April Pride, Founder of Van der Pop

Van der Pop is a lifestyle brand made for modern women who enjoy cannabis. April Pride conceived of the company in order to cater to women like herself, women who defy expectations and reach out for more than what is traditionally expected of them. The company markets sleek and stylish designs like stash jars, pre-rolled cones and grinder cards to women cannabis consumers.

April has taken large strides in proving to the world that the industry she works in many be “fun”, but involves real and hard work. She takes pains to point out that her business endeavors are just as “serious” as any other. To April, it is vital that women in the industry prop each other up. There weren’t many women in the industry when she first started, according to her, but the support extended by female entrepreneurs to other female entrepreneurs gave them the confidence they needed to enter the space.

Kate Miller and Anna Duckworth, Co-Founders of Miss Grass

Miss Grass is probably one of the most stylish sites out there on the internet. The online magazine and lifestyle brand features recipes curated by chefs for marijuana infused dishes, as well as articles about  incorporating cannabis into your health and wellness routines. They also have regular profiles on women in the cannabis industry who grow, sell or use it (so if you want to read more about such women after this, head on over there!) The content is augmented by an e-commerce shop where you can find cannabis accessories to add some pizzazz to your coffee table, along with beauty products infused with CBD.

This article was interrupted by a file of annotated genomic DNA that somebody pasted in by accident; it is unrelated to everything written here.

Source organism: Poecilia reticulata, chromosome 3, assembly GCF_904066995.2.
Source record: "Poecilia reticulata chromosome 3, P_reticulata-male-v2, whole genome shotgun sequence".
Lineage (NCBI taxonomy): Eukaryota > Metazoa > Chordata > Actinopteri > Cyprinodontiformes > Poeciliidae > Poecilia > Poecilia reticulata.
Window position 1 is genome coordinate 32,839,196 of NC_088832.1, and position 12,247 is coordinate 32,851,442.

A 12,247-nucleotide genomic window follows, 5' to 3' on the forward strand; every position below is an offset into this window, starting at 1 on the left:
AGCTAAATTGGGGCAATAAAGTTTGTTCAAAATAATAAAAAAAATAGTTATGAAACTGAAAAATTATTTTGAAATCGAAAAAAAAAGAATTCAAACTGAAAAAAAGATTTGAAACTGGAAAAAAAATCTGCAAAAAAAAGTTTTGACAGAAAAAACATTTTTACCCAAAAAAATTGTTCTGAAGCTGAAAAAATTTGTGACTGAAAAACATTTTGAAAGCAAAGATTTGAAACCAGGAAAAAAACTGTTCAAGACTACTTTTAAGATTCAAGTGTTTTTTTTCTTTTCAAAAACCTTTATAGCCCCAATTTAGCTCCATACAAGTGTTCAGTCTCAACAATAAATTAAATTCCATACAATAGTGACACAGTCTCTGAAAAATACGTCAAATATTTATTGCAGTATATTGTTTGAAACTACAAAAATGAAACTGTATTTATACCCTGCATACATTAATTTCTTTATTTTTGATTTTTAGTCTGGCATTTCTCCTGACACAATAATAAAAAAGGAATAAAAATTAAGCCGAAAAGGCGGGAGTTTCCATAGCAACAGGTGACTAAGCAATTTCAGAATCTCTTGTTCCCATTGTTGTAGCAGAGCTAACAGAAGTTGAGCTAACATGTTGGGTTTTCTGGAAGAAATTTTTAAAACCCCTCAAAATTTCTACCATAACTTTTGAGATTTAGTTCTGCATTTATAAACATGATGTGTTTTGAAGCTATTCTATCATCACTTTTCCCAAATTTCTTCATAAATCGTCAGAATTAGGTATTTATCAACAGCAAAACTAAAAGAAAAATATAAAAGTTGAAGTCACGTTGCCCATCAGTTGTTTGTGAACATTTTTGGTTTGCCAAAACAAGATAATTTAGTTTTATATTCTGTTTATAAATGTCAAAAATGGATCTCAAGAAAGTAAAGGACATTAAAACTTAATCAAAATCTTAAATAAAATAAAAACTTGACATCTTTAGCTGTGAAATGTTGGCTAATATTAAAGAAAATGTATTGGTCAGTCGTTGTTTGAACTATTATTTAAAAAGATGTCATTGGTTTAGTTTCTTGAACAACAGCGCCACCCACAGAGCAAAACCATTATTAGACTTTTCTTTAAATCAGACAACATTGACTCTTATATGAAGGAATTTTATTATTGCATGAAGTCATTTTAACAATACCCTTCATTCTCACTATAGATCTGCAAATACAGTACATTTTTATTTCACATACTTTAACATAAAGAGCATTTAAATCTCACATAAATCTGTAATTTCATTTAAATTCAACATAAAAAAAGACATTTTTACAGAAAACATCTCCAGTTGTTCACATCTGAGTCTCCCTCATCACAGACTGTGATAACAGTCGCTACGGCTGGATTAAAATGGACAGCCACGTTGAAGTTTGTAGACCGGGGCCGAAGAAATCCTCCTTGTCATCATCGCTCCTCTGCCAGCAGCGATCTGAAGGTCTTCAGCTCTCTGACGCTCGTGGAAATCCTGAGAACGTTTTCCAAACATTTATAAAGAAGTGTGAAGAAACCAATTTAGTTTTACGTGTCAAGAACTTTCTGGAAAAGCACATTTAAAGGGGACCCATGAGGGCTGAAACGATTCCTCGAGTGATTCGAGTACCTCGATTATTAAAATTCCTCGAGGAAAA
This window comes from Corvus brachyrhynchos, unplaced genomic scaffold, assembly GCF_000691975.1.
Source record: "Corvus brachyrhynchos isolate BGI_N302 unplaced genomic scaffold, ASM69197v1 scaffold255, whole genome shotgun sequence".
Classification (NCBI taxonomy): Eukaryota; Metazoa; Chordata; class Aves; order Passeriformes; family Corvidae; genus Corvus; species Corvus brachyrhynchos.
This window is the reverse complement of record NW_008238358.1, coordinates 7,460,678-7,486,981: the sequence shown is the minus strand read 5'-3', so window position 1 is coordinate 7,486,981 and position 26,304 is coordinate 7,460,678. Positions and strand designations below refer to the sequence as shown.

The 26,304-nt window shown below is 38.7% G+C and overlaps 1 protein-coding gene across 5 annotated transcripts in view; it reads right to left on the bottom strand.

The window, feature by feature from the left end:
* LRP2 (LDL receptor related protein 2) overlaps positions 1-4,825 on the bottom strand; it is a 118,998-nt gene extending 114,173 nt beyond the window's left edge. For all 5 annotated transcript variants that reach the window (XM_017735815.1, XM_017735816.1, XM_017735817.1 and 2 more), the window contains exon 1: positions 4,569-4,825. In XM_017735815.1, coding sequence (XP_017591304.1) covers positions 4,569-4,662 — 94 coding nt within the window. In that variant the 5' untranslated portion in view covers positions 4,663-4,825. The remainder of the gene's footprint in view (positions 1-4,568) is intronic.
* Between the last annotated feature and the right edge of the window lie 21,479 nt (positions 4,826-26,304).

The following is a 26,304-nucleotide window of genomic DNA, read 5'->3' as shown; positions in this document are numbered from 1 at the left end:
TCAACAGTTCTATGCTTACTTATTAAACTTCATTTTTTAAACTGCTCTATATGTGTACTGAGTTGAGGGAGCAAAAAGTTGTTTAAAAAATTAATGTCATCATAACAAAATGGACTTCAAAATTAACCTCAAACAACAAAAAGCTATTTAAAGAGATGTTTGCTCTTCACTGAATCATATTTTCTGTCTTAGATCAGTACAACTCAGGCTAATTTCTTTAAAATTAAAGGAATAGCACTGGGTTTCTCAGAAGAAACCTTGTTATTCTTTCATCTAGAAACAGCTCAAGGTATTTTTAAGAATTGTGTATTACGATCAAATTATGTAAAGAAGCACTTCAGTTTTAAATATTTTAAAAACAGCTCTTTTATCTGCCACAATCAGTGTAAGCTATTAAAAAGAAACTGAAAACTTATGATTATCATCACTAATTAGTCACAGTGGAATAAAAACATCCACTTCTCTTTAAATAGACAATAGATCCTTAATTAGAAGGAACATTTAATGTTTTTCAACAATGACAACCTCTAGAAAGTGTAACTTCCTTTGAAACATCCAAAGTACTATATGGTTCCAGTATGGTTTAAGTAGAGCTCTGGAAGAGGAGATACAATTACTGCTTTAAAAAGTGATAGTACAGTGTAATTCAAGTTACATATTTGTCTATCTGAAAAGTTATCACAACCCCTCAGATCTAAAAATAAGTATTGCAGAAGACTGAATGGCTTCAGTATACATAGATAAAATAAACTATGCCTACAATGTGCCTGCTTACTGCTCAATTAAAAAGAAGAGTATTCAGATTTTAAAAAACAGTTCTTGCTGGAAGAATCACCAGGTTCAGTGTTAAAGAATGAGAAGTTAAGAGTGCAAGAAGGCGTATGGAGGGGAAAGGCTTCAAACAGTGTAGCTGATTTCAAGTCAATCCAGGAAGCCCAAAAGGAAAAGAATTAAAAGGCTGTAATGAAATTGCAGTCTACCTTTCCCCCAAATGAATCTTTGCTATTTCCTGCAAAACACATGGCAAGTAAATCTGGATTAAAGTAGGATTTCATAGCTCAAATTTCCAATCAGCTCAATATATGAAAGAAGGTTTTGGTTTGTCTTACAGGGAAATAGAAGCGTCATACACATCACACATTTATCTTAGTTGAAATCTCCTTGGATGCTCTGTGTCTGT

Melodie Ling, Founder of Blunted Objects

Melodie Ling’s Blunted Objects designs and crafts accessories that help users celebrate cannabis culture. Her clients are people who want to have some fun with their favorite weed. Fun and fashionable jewelry pieces, smoking accessories, ashtrays and storage devices dominate the majority of the brand’s products.

O.G. Girls Club

The O.G, or Original Goddess Girls Club is a happening collective that hosts all-female pop-events in Los Angeles. Club member are privy to cool events and parties that include what is known as “multi-sensorial experiences.” They’re a great way for women with the same interests to build friendships with each other. What’s more, these parties are also responsible for raising awareness and money for social causes.

The women featured in this article form but a fraction of the female entrepreneurs in the cannabis industry. According to the Forbes article mentioned earlier, women sought each other out at the Las Vegas Convention Center that hosted more than 18,000 cannabis investors, entrepreneurs and employees. These women built networks among each other, and conducted a mixer on the first day of the conference. It’s safe to say that as the industry continues to see massive changes, women will remain a vital and pivotal part of it.